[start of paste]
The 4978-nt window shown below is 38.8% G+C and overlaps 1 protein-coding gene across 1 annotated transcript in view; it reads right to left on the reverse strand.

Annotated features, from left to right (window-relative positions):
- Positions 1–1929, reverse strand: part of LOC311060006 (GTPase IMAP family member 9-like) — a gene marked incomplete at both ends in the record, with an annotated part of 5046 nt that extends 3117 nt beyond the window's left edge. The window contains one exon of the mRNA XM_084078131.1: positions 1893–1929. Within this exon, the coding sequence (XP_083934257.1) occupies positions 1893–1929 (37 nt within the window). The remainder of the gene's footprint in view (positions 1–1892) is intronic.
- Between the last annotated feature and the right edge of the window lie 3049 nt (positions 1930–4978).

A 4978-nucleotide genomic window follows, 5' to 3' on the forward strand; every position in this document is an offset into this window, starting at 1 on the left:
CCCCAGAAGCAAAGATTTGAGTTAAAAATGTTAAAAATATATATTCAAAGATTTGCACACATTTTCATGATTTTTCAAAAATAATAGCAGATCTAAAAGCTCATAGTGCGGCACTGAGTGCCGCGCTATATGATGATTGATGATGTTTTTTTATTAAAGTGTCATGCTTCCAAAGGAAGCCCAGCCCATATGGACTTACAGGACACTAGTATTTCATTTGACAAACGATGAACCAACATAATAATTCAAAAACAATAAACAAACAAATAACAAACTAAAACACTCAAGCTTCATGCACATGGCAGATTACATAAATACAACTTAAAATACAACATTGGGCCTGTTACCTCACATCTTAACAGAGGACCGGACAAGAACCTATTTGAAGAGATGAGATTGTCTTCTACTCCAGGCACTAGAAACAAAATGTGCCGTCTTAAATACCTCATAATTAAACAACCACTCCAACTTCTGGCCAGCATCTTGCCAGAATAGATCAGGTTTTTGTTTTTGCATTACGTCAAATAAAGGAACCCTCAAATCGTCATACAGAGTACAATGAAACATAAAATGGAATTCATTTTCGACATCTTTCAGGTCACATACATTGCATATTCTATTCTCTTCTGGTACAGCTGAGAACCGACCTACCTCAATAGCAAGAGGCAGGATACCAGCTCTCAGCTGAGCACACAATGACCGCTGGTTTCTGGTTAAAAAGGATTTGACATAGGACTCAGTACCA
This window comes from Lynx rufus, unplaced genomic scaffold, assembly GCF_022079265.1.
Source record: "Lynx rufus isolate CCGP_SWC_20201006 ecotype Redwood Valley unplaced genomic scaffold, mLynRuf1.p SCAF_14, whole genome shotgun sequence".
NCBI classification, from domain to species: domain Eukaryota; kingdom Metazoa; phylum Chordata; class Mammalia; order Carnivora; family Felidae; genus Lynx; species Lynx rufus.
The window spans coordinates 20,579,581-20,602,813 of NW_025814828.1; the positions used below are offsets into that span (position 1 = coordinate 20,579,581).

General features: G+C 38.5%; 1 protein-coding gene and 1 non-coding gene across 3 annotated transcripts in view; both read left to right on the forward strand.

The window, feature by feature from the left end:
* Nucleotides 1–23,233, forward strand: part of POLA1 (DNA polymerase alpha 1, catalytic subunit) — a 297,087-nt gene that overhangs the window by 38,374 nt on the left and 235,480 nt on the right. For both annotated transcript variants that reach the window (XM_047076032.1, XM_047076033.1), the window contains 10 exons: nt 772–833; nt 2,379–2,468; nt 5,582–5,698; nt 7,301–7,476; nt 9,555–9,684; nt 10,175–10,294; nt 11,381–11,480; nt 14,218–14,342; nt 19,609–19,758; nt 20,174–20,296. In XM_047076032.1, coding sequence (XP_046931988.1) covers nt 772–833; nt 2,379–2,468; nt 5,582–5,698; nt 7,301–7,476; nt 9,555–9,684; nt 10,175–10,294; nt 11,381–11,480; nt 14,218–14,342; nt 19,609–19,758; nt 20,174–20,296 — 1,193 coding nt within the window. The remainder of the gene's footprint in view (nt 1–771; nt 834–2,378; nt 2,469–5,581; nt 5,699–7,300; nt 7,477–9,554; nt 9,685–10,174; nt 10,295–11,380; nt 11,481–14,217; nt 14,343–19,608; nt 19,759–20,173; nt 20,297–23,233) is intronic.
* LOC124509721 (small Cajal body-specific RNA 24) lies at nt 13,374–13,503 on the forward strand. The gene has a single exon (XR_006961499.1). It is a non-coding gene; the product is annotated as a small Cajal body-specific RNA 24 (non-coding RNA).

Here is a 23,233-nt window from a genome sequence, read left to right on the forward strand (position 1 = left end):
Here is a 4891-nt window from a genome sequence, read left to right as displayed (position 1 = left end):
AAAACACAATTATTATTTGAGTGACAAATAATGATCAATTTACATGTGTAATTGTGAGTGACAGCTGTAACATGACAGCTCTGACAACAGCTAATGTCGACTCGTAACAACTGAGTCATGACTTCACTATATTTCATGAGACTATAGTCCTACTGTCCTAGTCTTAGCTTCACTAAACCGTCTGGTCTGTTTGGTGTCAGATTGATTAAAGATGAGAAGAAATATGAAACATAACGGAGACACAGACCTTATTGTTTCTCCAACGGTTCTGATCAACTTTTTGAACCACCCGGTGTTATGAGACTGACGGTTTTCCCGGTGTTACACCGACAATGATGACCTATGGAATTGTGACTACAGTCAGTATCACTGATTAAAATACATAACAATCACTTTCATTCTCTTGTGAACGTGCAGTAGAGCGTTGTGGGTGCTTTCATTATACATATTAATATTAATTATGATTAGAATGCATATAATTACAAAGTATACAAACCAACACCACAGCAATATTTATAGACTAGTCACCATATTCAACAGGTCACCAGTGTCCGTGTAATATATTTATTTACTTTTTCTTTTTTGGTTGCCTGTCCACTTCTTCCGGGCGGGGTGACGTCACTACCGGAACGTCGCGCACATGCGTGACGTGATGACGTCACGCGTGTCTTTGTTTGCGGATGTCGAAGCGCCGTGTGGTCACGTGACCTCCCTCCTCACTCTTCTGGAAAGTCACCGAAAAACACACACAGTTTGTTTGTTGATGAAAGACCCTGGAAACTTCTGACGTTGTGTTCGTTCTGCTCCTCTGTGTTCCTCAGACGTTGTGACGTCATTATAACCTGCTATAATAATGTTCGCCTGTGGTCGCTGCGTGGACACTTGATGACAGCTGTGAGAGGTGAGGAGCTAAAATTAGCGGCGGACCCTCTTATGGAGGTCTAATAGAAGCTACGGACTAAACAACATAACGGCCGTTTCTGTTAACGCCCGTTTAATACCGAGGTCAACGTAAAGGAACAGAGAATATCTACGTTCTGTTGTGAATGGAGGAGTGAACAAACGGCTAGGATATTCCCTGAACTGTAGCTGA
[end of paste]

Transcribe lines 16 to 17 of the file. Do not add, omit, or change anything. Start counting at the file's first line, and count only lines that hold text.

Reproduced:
Here is a 4891-nt window from a genome sequence, read left to right as displayed (position 1 = left end):
AAAACACAATTATTATTTGAGTGACAAATAATGATCAATTTACATGTGTAATTGTGAGTGACAGCTGTAACATGACAGCTCTGACAACAGCTAATGTCGACTCGTAACAACTGAGTCATGACTTCACTATATTTCATGAGACTATAGTCCTACTGTCCTAGTCTTAGCTTCACTAAACCGTCTGGTCTGTTTGGTGTCAGATTGATTAAAGATGAGAAGAAATATGAAACATAACGGAGACACAGACCTTATTGTTTCTCCAACGGTTCTGATCAACTTTTTGAACCACCCGGTGTTATGAGACTGACGGTTTTCCCGGTGTTACACCGACAATGATGACCTATGGAATTGTGACTACAGTCAGTATCACTGATTAAAATACATAACAATCACTTTCATTCTCTTGTGAACGTGCAGTAGAGCGTTGTGGGTGCTTTCATTATACATATTAATATTAATTATGATTAGAATGCATATAATTACAAAGTATACAAACCAACACCACAGCAATATTTATAGACTAGTCACCATATTCAACAGGTCACCAGTGTCCGTGTAATATATTTATTTACTTTTTCTTTTTTGGTTGCCTGTCCACTTCTTCCGGGCGGGGTGACGTCACTACCGGAACGTCGCGCACATGCGTGACGTGATGACGTCACGCGTGTCTTTGTTTGCGGATGTCGAAGCGCCGTGTGGTCACGTGACCTCCCTCCTCACTCTTCTGGAAAGTCACCGAAAAACACACACAGTTTGTTTGTTGATGAAAGACCCTGGAAACTTCTGACGTTGTGTTCGTTCTGCTCCTCTGTGTTCCTCAGACGTTGTGACGTCATTATAACCTGCTATAATAATGTTCGCCTGTGGTCGCTGCGTGGACACTTGATGACAGCTGTGAGAGGTGAGGAGCTAAAATTAGCGGCGGACCCTCTTATGGAGGTCTAATAGAAGCTACGGACTAAACAACATAACGGCCGTTTCTGTTAACGCCCGTTTAATACCGAGGTCAACGTAAAGGAACAGAGAATATCTACGTTCTGTTGTGAATGGAGGAGTGAACAAACGGCTAGGATATTCCCTGAACTGTAGCTGA